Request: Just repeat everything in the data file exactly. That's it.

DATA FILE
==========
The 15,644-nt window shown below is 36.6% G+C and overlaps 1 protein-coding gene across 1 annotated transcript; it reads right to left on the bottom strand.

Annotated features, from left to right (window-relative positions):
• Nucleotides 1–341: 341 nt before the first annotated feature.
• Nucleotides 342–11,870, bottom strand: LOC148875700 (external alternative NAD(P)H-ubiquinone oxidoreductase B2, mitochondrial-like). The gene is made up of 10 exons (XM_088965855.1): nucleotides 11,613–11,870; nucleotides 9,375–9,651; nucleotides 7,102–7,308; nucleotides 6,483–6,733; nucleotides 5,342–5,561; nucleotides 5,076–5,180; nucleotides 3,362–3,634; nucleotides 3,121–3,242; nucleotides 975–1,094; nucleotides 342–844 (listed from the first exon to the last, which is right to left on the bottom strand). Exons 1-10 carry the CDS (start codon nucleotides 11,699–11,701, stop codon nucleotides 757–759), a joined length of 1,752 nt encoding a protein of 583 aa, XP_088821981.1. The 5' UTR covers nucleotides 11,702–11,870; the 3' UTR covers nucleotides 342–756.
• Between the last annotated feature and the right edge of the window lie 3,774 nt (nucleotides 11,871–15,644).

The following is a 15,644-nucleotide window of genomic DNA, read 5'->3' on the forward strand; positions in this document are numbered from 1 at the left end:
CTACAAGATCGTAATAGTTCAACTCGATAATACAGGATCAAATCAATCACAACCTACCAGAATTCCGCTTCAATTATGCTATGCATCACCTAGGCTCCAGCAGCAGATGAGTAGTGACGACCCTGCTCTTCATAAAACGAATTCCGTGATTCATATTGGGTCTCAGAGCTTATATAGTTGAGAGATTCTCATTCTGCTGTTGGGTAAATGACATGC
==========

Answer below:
The 15,644-nt window shown below is 36.6% G+C and overlaps 1 protein-coding gene across 1 annotated transcript; it reads right to left on the bottom strand.

Annotated features, from left to right (window-relative positions):
• Nucleotides 1–341: 341 nt before the first annotated feature.
• Nucleotides 342–11,870, bottom strand: LOC148875700 (external alternative NAD(P)H-ubiquinone oxidoreductase B2, mitochondrial-like). The gene is made up of 10 exons (XM_088965855.1): nucleotides 11,613–11,870; nucleotides 9,375–9,651; nucleotides 7,102–7,308; nucleotides 6,483–6,733; nucleotides 5,342–5,561; nucleotides 5,076–5,180; nucleotides 3,362–3,634; nucleotides 3,121–3,242; nucleotides 975–1,094; nucleotides 342–844 (listed from the first exon to the last, which is right to left on the bottom strand). Exons 1-10 carry the CDS (start codon nucleotides 11,699–11,701, stop codon nucleotides 757–759), a joined length of 1,752 nt encoding a protein of 583 aa, XP_088821981.1. The 5' UTR covers nucleotides 11,702–11,870; the 3' UTR covers nucleotides 342–756.
• Between the last annotated feature and the right edge of the window lie 3,774 nt (nucleotides 11,871–15,644).

The following is a 15,644-nucleotide window of genomic DNA, read 5'->3' on the forward strand; positions in this document are numbered from 1 at the left end:
CTACAAGATCGTAATAGTTCAACTCGATAATACAGGATCAAATCAATCACAACCTACCAGAATTCCGCTTCAATTATGCTATGCATCACCTAGGCTCCAGCAGCAGATGAGTAGTGACGACCCTGCTCTTCATAAAACGAATTCCGTGATTCATATTGGGTCTCAGAGCTTATATAGTTGAGAGATTCTCATTCTGCTGTTGGGTAAATGACATGC